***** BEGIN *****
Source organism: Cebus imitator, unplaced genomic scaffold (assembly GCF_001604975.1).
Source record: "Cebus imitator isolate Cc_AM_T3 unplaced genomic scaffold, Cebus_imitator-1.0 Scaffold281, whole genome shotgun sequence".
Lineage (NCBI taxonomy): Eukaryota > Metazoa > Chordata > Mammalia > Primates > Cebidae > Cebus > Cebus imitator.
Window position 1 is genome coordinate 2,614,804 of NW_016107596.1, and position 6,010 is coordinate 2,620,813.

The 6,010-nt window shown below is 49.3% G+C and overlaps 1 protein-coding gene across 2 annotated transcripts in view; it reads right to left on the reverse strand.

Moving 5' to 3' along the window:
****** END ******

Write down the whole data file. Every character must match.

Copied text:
Source organism: Cebus imitator, unplaced genomic scaffold (assembly GCF_001604975.1).
Source record: "Cebus imitator isolate Cc_AM_T3 unplaced genomic scaffold, Cebus_imitator-1.0 Scaffold281, whole genome shotgun sequence".
Lineage (NCBI taxonomy): Eukaryota > Metazoa > Chordata > Mammalia > Primates > Cebidae > Cebus > Cebus imitator.
Window position 1 is genome coordinate 2,614,804 of NW_016107596.1, and position 6,010 is coordinate 2,620,813.

The 6,010-nt window shown below is 49.3% G+C and overlaps 1 protein-coding gene across 2 annotated transcripts in view; it reads right to left on the reverse strand.

Moving 5' to 3' along the window: